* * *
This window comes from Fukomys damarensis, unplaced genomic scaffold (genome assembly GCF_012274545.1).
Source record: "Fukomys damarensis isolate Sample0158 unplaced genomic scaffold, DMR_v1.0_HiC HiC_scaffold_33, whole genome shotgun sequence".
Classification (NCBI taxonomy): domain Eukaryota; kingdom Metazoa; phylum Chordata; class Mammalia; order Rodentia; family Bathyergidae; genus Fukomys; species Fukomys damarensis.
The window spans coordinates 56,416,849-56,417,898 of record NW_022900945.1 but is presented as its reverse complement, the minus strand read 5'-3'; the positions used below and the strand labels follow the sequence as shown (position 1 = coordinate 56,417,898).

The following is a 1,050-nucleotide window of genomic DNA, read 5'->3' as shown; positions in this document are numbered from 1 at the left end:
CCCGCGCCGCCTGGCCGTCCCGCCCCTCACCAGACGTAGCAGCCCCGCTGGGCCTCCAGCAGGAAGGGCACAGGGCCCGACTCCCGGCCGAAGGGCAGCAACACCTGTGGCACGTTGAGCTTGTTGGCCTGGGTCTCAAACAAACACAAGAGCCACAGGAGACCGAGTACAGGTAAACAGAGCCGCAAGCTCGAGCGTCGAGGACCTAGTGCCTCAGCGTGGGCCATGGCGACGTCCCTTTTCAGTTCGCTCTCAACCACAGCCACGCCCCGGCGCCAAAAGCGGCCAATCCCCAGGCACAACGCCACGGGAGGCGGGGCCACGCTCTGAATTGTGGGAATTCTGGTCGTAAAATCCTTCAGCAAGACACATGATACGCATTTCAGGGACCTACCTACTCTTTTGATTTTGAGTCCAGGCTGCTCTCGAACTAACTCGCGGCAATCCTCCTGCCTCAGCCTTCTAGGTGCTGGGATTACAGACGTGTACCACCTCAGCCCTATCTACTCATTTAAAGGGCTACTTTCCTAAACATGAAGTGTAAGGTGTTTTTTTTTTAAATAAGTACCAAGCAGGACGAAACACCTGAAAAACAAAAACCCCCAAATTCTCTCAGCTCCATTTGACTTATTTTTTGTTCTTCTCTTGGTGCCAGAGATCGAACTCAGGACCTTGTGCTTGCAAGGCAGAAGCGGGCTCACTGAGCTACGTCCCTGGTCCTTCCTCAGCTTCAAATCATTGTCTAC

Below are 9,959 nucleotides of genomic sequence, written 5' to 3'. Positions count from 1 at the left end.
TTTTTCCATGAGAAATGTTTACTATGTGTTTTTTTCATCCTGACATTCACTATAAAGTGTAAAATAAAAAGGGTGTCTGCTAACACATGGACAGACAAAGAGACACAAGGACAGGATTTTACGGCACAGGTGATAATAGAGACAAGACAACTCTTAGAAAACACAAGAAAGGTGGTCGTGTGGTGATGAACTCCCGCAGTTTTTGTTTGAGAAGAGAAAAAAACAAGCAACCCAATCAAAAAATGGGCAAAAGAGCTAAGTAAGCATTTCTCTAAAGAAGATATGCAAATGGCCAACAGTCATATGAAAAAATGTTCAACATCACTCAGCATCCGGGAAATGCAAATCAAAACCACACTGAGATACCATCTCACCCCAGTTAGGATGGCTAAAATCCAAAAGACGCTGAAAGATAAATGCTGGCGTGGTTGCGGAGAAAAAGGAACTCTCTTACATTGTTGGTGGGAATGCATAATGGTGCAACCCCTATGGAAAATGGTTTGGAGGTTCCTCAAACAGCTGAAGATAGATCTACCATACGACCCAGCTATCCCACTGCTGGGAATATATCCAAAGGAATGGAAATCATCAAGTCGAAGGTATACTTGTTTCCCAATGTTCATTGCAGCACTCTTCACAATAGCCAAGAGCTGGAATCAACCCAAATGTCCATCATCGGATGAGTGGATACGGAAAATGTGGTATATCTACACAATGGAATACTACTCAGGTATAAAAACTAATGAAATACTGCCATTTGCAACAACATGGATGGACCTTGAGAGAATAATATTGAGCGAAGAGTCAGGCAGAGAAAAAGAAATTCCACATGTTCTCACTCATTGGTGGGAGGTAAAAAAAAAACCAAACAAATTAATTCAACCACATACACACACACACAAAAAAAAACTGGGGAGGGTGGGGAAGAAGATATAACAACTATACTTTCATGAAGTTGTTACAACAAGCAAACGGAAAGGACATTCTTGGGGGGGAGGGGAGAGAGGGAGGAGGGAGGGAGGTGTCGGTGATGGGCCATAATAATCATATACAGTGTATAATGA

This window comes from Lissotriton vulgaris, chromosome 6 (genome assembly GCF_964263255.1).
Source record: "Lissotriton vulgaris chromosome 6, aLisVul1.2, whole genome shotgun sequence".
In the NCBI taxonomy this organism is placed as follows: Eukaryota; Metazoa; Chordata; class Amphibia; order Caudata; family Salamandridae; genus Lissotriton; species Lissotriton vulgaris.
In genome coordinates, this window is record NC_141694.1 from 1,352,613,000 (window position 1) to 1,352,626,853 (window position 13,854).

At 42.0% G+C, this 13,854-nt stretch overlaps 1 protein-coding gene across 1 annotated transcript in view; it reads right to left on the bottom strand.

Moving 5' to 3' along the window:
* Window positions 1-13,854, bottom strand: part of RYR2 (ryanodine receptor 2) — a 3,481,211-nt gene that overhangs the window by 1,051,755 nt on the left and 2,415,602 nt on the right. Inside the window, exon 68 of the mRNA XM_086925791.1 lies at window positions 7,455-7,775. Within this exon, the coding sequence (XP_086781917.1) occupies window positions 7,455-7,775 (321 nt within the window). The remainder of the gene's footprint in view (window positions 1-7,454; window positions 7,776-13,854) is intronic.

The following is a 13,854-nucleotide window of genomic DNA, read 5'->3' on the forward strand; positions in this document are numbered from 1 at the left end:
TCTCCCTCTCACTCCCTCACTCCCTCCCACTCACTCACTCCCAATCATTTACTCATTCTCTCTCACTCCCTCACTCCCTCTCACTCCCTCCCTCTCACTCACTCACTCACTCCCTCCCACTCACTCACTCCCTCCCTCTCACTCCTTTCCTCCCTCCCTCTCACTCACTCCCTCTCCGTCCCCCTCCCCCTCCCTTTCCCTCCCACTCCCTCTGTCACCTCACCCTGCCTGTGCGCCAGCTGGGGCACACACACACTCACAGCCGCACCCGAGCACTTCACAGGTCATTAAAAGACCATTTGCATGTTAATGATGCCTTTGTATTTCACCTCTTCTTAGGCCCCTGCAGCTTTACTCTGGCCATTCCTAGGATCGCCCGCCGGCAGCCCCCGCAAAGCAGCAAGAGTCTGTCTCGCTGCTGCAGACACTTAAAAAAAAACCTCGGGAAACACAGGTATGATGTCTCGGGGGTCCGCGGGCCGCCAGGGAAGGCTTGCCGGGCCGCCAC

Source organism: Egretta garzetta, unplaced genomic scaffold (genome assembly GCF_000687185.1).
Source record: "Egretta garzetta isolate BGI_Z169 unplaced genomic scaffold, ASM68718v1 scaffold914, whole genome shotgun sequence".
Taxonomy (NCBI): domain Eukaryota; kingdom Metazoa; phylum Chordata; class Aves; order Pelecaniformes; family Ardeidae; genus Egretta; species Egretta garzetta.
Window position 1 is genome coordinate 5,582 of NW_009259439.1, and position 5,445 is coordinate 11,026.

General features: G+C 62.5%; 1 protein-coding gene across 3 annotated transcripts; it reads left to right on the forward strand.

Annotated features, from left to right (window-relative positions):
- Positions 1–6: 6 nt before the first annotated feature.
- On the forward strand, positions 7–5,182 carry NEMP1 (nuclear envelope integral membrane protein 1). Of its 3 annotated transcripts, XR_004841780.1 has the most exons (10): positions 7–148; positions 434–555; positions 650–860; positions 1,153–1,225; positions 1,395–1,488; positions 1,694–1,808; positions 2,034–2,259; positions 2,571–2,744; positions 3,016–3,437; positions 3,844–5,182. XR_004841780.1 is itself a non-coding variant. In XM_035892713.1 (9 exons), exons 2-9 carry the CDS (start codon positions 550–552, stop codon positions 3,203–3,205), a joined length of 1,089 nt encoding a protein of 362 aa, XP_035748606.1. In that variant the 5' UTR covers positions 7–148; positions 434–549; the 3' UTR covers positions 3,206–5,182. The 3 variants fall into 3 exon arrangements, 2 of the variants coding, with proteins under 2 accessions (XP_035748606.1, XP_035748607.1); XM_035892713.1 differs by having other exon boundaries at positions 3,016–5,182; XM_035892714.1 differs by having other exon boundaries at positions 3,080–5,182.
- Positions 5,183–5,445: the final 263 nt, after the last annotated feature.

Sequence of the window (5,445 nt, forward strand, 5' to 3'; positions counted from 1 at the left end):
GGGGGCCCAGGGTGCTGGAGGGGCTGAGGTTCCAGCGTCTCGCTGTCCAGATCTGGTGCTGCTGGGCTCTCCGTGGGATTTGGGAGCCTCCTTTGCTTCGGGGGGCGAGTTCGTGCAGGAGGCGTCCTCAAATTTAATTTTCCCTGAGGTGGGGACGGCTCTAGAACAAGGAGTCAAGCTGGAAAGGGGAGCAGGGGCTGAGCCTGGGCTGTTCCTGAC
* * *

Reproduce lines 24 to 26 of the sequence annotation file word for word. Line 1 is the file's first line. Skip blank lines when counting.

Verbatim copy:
- Positions 1–6: 6 nt before the first annotated feature.
- On the forward strand, positions 7–5,182 carry NEMP1 (nuclear envelope integral membrane protein 1). Of its 3 annotated transcripts, XR_004841780.1 has the most exons (10): positions 7–148; positions 434–555; positions 650–860; positions 1,153–1,225; positions 1,395–1,488; positions 1,694–1,808; positions 2,034–2,259; positions 2,571–2,744; positions 3,016–3,437; positions 3,844–5,182. XR_004841780.1 is itself a non-coding variant. In XM_035892713.1 (9 exons), exons 2-9 carry the CDS (start codon positions 550–552, stop codon positions 3,203–3,205), a joined length of 1,089 nt encoding a protein of 362 aa, XP_035748606.1. In that variant the 5' UTR covers positions 7–148; positions 434–549; the 3' UTR covers positions 3,206–5,182. The 3 variants fall into 3 exon arrangements, 2 of the variants coding, with proteins under 2 accessions (XP_035748606.1, XP_035748607.1); XM_035892713.1 differs by having other exon boundaries at positions 3,016–5,182; XM_035892714.1 differs by having other exon boundaries at positions 3,080–5,182.
- Positions 5,183–5,445: the final 263 nt, after the last annotated feature.